Favas, Figs, and Fun

The garden had some fun new additions from neighborhood donations. After weeks of waiting and preparation, Joanie’s fig tree is holding court on the edge of the garden. After the shock of moving, it probably won’t fruit this year – but everybody is excited to watch it grow. Also growing in the garden, Luke’s tomato plants are steamy and warm under the cloche.

In addition to welcoming the fig, Chrystal is also tending to the grape vines. Training them up the side of the Crown Hill Center is a delicate process.

What’s Growing

  • Favas – picking green, letting some grow to the traditional bean for drying.
  • Strawberries – green and hopeful.
  • Blueberries
  • Blackberries
  • Potato – popping up green and leafy, ready to be buried again.
  • Chard – Fred is working these to their last leaf of nutrition and beauty.
  • Garlic
  • Kale
  • Peas
  • Jerusalem Artichoke
  • Sunflowers!

Sage Advice

“Fava Beans are the best green bean you can find in May. They are also the bean in Jack and the Bean Stalk.”  – Gardener Fred

Keeping up with the bindweed

Two huge success after two years of labor.

1- Most every part of the working garden is covered in mulch. Fred’s been biking over leaves from the pile behind the middle school track. Fred said that mixing dead maple leaves and fresh cut grass makes gourmet mulch.

2- Most of the bindweed is out of the garden. Often referred to as morning glory, bindweed can be a forever task in the garden. Fred said they got their under control by making a promise to themselves – whatever the task at hand, if bindweed is spotted, the task switches to pulling out the bindweed.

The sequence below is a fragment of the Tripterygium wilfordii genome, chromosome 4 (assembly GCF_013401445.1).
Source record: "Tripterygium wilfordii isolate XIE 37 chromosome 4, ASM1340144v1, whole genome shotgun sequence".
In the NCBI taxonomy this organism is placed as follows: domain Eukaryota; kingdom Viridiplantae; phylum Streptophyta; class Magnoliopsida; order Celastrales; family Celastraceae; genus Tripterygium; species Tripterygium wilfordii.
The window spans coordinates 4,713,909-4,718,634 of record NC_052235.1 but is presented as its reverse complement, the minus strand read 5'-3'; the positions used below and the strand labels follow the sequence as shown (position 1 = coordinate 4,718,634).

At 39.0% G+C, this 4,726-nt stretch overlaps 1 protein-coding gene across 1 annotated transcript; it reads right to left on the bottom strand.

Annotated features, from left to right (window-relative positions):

Fred’s Best Tomatoes Ever

Are you feeling stressed by planting dates?

One year, Fred helped transform an old section of parking lot into a garden. The work to prep the soil was complete, bureaucracy delayed the permission to plant. The tomatoes were started, and Fred kept moving the pots into bigger pots as the starts grew. The plants didn’t go in until July 5th, and Fred had tomatoes before any of his friends. When you transplant a start, they go into shock, and might start throwing fruit. By transplanting big healthy start when the weather was ready for growing tomatoes, the whole thing worked out perfectly.

Make Your Own Transplant Juice

You can pickup premade, or make your own. Just dissolve a B6 into a jug of water and use that when you transplant. Some people say it is best on the roots, others that you should spray it on the leaves. Fred says “Just dump it on both.”